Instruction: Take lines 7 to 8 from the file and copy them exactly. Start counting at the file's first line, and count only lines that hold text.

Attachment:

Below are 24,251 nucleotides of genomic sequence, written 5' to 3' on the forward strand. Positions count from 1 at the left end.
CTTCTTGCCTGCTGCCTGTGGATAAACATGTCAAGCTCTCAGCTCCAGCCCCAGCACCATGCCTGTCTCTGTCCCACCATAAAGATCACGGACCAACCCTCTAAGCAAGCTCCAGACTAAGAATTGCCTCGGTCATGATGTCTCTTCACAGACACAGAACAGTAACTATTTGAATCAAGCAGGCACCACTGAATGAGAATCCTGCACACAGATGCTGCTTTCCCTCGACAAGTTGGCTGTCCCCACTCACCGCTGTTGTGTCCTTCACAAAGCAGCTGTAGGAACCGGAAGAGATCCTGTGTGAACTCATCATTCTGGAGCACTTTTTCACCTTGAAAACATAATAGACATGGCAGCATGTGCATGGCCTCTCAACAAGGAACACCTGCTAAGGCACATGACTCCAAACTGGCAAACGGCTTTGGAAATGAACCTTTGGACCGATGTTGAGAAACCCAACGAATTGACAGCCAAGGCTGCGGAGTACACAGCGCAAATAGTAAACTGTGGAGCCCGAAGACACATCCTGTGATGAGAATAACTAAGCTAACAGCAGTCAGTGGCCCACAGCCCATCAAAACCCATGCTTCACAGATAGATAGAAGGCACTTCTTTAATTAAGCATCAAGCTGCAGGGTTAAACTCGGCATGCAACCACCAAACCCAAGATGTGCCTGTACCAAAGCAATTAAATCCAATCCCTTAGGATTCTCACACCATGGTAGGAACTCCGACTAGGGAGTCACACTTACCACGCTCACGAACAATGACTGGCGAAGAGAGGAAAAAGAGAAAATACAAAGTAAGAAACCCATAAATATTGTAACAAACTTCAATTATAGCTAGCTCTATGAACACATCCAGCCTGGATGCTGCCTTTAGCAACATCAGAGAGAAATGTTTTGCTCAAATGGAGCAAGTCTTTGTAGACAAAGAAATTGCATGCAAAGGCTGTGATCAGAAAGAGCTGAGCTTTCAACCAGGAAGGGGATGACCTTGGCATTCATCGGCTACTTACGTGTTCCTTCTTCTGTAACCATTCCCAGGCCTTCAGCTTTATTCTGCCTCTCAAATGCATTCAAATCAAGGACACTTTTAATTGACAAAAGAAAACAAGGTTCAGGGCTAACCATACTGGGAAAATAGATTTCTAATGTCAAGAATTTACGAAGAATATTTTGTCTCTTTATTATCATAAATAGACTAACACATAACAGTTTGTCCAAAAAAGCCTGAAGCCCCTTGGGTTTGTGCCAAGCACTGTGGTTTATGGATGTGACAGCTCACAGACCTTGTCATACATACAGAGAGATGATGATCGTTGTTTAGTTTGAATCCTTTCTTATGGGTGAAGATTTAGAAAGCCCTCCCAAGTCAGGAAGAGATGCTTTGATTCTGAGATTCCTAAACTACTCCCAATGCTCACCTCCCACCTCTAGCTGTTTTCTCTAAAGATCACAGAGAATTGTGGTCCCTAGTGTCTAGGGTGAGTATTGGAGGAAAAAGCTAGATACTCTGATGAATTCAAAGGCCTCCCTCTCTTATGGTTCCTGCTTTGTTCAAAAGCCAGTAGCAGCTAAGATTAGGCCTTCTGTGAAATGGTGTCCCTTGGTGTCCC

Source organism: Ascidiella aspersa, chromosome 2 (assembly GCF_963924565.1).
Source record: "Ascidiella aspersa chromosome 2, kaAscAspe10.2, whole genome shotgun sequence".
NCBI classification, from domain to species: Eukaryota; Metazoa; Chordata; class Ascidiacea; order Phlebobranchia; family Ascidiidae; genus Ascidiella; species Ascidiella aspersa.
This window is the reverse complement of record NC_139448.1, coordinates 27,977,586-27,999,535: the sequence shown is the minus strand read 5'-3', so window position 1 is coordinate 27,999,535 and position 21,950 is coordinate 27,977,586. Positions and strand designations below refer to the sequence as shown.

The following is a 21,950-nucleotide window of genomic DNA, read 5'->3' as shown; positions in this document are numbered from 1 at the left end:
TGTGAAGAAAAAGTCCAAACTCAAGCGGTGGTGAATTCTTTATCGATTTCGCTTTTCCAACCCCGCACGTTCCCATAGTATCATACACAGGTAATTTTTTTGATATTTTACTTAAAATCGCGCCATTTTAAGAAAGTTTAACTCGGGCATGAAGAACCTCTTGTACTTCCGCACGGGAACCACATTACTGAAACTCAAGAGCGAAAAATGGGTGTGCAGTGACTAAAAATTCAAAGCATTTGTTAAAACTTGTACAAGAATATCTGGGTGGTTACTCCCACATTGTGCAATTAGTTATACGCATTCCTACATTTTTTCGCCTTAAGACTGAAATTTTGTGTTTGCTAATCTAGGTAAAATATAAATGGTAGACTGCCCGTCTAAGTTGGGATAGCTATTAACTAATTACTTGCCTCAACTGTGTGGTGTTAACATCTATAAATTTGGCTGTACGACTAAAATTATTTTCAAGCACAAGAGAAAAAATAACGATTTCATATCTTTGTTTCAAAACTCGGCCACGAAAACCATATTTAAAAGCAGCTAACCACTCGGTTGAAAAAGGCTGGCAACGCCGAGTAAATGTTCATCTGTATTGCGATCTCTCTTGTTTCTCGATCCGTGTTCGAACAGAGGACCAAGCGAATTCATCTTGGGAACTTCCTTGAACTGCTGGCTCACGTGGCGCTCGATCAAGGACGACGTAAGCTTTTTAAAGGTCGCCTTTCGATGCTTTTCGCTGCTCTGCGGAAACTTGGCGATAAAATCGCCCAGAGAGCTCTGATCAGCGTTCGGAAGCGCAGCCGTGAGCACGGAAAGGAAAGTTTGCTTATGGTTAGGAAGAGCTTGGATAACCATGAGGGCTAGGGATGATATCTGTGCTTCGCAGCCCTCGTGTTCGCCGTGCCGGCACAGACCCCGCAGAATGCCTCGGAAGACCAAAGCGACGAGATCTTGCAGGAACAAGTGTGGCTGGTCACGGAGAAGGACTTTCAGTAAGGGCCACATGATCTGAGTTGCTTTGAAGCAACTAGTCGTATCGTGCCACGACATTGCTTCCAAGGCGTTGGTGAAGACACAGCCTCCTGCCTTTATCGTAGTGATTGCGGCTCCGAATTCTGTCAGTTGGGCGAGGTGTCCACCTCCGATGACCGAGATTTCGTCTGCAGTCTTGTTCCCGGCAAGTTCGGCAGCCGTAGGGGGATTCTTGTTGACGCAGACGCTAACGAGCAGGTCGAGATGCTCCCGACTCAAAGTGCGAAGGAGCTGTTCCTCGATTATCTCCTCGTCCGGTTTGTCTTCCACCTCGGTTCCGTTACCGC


The following is a 21,950-nucleotide window of genomic DNA, read 5'->3' as shown; positions in this document are numbered from 1 at the left end:
TGTGAAGAAAAAGTCCAAACTCAAGCGGTGGTGAATTCTTTATCGATTTCGCTTTTCCAACCCCGCACGTTCCCATAGTATCATACACAGGTAATTTTTTTGATATTTTACTTAAAATCGCGCCATTTTAAGAAAGTTTAACTCGGGCATGAAGAACCTCTTGTACTTCCGCACGGGAACCACATTACTGAAACTCAAGAGCGAAAAATGGGTGTGCAGTGACTAAAAATTCAAAGCATTTGTTAAAACTTGTACAAGAATATCTGGGTGGTTACTCCCACATTGTGCAATTAGTTATACGCATTCCTACATTTTTTCGCCTTAAGACTGAAATTTTGTGTTTGCTAATCTAGGTAAAATATAAATGGTAGACTGCCCGTCTAAGTTGGGATAGCTATTAACTAATTACTTGCCTCAACTGTGTGGTGTTAACATCTATAAATTTGGCTGTACGACTAAAATTATTTTCAAGCACAAGAGAAAAAATAACGATTTCATATCTTTGTTTCAAAACTCGGCCACGAAAACCATATTTAAAAGCAGCTAACCACTCGGTTGAAAAAGGCTGGCAACGCCGAGTAAATGTTCATCTGTATTGCGATCTCTCTTGTTTCTCGATCCGTGTTCGAACAGAGGACCAAGCGAATTCATCTTGGGAACTTCCTTGAACTGCTGGCTCACGTGGCGCTCGATCAAGGACGACGTAAGCTTTTTAAAGGTCGCCTTTCGATGCTTTTCGCTGCTCTGCGGAAACTTGGCGATAAAATCGCCCAGAGAGCTCTGATCAGCGTTCGGAAGCGCAGCCGTGAGCACGGAAAGGAAAGTTTGCTTATGGTTAGGAAGAGCTTGGATAACCATGAGGGCTAGGGATGATATCTGTGCTTCGCAGCCCTCGTGTTCGCCGTGCCGGCACAGACCCCGCAGAATGCCTCGGAAGACCAAAGCGACGAGATCTTGCAGGAACAAGTGTGGCTGGTCACGGAGAAGGACTTTCAGTAAGGGCCACATGATCTGAGTTGCTTTGAAGCAACTAGTCGTATCGTGCCACGACATTGCTTCCAAGGCGTTGGTGAAGACACAGCCTCCTGCCTTTATCGTAGTGATTGCGGCTCCGAATTCTGTCAGTTGGGCGAGGTGTCCACCTCCGATGACCGAGATTTCGTCTGCAGTCTTGTTCCCGGCAAGTTCGGCAGCCGTAGGGGGATTCTTGTTGACGCAGACGCTAACGAGCAGGTCGAGATGCTCCCGACTCAAAGTGCGAAGGAGCTGTTCCTCGATTATCTCCTCGTCCGGTTTGTCTTCCACCTCGGTTCCGTTACCGC